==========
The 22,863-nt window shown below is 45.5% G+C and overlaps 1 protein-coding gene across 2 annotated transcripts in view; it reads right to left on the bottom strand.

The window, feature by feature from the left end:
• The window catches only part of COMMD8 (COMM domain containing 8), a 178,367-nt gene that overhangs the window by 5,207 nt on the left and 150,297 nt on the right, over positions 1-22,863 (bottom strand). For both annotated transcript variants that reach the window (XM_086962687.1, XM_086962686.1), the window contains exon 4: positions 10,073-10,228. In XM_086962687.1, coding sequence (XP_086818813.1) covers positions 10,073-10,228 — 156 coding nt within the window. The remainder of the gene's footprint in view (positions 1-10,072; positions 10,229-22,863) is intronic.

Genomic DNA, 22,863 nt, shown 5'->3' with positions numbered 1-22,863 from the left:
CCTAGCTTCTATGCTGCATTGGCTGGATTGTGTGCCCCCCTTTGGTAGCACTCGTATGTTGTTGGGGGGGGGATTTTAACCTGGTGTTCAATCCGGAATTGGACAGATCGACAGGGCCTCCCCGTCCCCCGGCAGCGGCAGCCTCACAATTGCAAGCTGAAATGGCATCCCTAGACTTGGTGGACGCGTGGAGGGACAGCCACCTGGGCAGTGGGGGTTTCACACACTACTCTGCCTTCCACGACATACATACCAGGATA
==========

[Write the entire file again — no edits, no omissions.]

The 22,863-nt window shown below is 45.5% G+C and overlaps 1 protein-coding gene across 2 annotated transcripts in view; it reads right to left on the bottom strand.

The window, feature by feature from the left end:
• The window catches only part of COMMD8 (COMM domain containing 8), a 178,367-nt gene that overhangs the window by 5,207 nt on the left and 150,297 nt on the right, over positions 1-22,863 (bottom strand). For both annotated transcript variants that reach the window (XM_086962687.1, XM_086962686.1), the window contains exon 4: positions 10,073-10,228. In XM_086962687.1, coding sequence (XP_086818813.1) covers positions 10,073-10,228 — 156 coding nt within the window. The remainder of the gene's footprint in view (positions 1-10,072; positions 10,229-22,863) is intronic.

Genomic DNA, 22,863 nt, shown 5'->3' with positions numbered 1-22,863 from the left:
CCTAGCTTCTATGCTGCATTGGCTGGATTGTGTGCCCCCCTTTGGTAGCACTCGTATGTTGTTGGGGGGGGGATTTTAACCTGGTGTTCAATCCGGAATTGGACAGATCGACAGGGCCTCCCCGTCCCCCGGCAGCGGCAGCCTCACAATTGCAAGCTGAAATGGCATCCCTAGACTTGGTGGACGCGTGGAGGGACAGCCACCTGGGCAGTGGGGGTTTCACACACTACTCTGCCTTCCACGACATACATACCAGGATA